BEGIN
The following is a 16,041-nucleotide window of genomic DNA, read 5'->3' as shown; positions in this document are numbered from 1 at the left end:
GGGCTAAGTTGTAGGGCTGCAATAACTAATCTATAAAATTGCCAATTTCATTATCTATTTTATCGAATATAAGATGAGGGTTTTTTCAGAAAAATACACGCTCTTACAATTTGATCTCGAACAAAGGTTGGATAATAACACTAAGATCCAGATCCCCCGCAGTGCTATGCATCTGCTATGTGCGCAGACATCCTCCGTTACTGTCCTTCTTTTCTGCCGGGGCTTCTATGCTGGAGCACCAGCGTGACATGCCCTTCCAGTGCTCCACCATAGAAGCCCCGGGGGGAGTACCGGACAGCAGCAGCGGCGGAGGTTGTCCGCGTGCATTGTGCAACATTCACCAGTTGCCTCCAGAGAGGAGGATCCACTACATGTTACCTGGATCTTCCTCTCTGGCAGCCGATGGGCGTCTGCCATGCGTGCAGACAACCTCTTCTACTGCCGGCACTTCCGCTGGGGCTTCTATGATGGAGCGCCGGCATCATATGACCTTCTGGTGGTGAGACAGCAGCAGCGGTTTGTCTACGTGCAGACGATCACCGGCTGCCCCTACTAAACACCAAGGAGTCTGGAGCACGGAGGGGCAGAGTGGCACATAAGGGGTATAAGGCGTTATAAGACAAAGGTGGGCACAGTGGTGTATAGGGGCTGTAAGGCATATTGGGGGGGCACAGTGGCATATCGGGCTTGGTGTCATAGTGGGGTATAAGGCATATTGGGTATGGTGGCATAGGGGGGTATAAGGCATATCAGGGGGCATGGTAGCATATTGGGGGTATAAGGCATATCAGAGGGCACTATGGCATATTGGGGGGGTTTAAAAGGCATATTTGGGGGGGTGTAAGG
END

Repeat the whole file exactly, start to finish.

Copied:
The following is a 16,041-nucleotide window of genomic DNA, read 5'->3' as shown; positions in this document are numbered from 1 at the left end:
GGGCTAAGTTGTAGGGCTGCAATAACTAATCTATAAAATTGCCAATTTCATTATCTATTTTATCGAATATAAGATGAGGGTTTTTTCAGAAAAATACACGCTCTTACAATTTGATCTCGAACAAAGGTTGGATAATAACACTAAGATCCAGATCCCCCGCAGTGCTATGCATCTGCTATGTGCGCAGACATCCTCCGTTACTGTCCTTCTTTTCTGCCGGGGCTTCTATGCTGGAGCACCAGCGTGACATGCCCTTCCAGTGCTCCACCATAGAAGCCCCGGGGGGAGTACCGGACAGCAGCAGCGGCGGAGGTTGTCCGCGTGCATTGTGCAACATTCACCAGTTGCCTCCAGAGAGGAGGATCCACTACATGTTACCTGGATCTTCCTCTCTGGCAGCCGATGGGCGTCTGCCATGCGTGCAGACAACCTCTTCTACTGCCGGCACTTCCGCTGGGGCTTCTATGATGGAGCGCCGGCATCATATGACCTTCTGGTGGTGAGACAGCAGCAGCGGTTTGTCTACGTGCAGACGATCACCGGCTGCCCCTACTAAACACCAAGGAGTCTGGAGCACGGAGGGGCAGAGTGGCACATAAGGGGTATAAGGCGTTATAAGACAAAGGTGGGCACAGTGGTGTATAGGGGCTGTAAGGCATATTGGGGGGGCACAGTGGCATATCGGGCTTGGTGTCATAGTGGGGTATAAGGCATATTGGGTATGGTGGCATAGGGGGGTATAAGGCATATCAGGGGGCATGGTAGCATATTGGGGGTATAAGGCATATCAGAGGGCACTATGGCATATTGGGGGGGTTTAAAAGGCATATTTGGGGGGGTGTAAGG